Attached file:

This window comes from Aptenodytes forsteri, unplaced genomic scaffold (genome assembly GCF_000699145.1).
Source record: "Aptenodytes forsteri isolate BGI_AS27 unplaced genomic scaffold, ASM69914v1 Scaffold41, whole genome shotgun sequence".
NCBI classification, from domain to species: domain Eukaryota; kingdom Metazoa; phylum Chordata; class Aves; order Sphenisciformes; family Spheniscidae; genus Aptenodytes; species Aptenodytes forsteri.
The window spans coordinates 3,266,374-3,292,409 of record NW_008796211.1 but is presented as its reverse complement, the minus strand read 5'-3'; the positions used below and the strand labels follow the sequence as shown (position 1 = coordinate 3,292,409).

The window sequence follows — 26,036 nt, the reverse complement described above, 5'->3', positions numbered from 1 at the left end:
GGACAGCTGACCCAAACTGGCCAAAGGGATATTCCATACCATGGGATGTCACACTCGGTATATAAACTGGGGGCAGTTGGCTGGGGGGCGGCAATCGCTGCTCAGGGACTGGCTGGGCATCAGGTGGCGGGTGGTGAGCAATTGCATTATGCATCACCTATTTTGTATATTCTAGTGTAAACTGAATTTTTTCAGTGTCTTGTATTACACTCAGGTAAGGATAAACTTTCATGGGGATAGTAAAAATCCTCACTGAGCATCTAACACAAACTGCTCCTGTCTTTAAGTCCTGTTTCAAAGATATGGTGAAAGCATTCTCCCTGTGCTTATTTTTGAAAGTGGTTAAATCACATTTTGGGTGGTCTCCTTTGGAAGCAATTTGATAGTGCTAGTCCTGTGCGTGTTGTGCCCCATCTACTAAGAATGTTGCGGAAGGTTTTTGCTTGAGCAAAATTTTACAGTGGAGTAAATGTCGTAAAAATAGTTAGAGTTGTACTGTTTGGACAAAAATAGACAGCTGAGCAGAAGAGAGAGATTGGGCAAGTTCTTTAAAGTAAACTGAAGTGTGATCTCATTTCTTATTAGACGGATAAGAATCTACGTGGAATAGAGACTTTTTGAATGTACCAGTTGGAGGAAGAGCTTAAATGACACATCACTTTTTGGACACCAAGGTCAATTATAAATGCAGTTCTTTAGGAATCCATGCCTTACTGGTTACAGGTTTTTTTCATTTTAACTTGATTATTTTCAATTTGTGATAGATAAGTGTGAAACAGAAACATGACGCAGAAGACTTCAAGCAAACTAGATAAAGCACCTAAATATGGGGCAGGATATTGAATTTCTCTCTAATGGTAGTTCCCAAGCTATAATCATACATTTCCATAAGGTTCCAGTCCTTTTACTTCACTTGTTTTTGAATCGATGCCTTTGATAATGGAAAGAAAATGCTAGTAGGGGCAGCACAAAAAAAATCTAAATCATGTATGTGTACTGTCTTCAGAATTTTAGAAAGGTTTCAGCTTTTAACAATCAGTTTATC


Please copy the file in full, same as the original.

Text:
This window comes from Aptenodytes forsteri, unplaced genomic scaffold (genome assembly GCF_000699145.1).
Source record: "Aptenodytes forsteri isolate BGI_AS27 unplaced genomic scaffold, ASM69914v1 Scaffold41, whole genome shotgun sequence".
NCBI classification, from domain to species: domain Eukaryota; kingdom Metazoa; phylum Chordata; class Aves; order Sphenisciformes; family Spheniscidae; genus Aptenodytes; species Aptenodytes forsteri.
The window spans coordinates 3,266,374-3,292,409 of record NW_008796211.1 but is presented as its reverse complement, the minus strand read 5'-3'; the positions used below and the strand labels follow the sequence as shown (position 1 = coordinate 3,292,409).

The window sequence follows — 26,036 nt, the reverse complement described above, 5'->3', positions numbered from 1 at the left end:
GGACAGCTGACCCAAACTGGCCAAAGGGATATTCCATACCATGGGATGTCACACTCGGTATATAAACTGGGGGCAGTTGGCTGGGGGGCGGCAATCGCTGCTCAGGGACTGGCTGGGCATCAGGTGGCGGGTGGTGAGCAATTGCATTATGCATCACCTATTTTGTATATTCTAGTGTAAACTGAATTTTTTCAGTGTCTTGTATTACACTCAGGTAAGGATAAACTTTCATGGGGATAGTAAAAATCCTCACTGAGCATCTAACACAAACTGCTCCTGTCTTTAAGTCCTGTTTCAAAGATATGGTGAAAGCATTCTCCCTGTGCTTATTTTTGAAAGTGGTTAAATCACATTTTGGGTGGTCTCCTTTGGAAGCAATTTGATAGTGCTAGTCCTGTGCGTGTTGTGCCCCATCTACTAAGAATGTTGCGGAAGGTTTTTGCTTGAGCAAAATTTTACAGTGGAGTAAATGTCGTAAAAATAGTTAGAGTTGTACTGTTTGGACAAAAATAGACAGCTGAGCAGAAGAGAGAGATTGGGCAAGTTCTTTAAAGTAAACTGAAGTGTGATCTCATTTCTTATTAGACGGATAAGAATCTACGTGGAATAGAGACTTTTTGAATGTACCAGTTGGAGGAAGAGCTTAAATGACACATCACTTTTTGGACACCAAGGTCAATTATAAATGCAGTTCTTTAGGAATCCATGCCTTACTGGTTACAGGTTTTTTTCATTTTAACTTGATTATTTTCAATTTGTGATAGATAAGTGTGAAACAGAAACATGACGCAGAAGACTTCAAGCAAACTAGATAAAGCACCTAAATATGGGGCAGGATATTGAATTTCTCTCTAATGGTAGTTCCCAAGCTATAATCATACATTTCCATAAGGTTCCAGTCCTTTTACTTCACTTGTTTTTGAATCGATGCCTTTGATAATGGAAAGAAAATGCTAGTAGGGGCAGCACAAAAAAAATCTAAATCATGTATGTGTACTGTCTTCAGAATTTTAGAAAGGTTTCAGCTTTTAACAATCAGTTTATC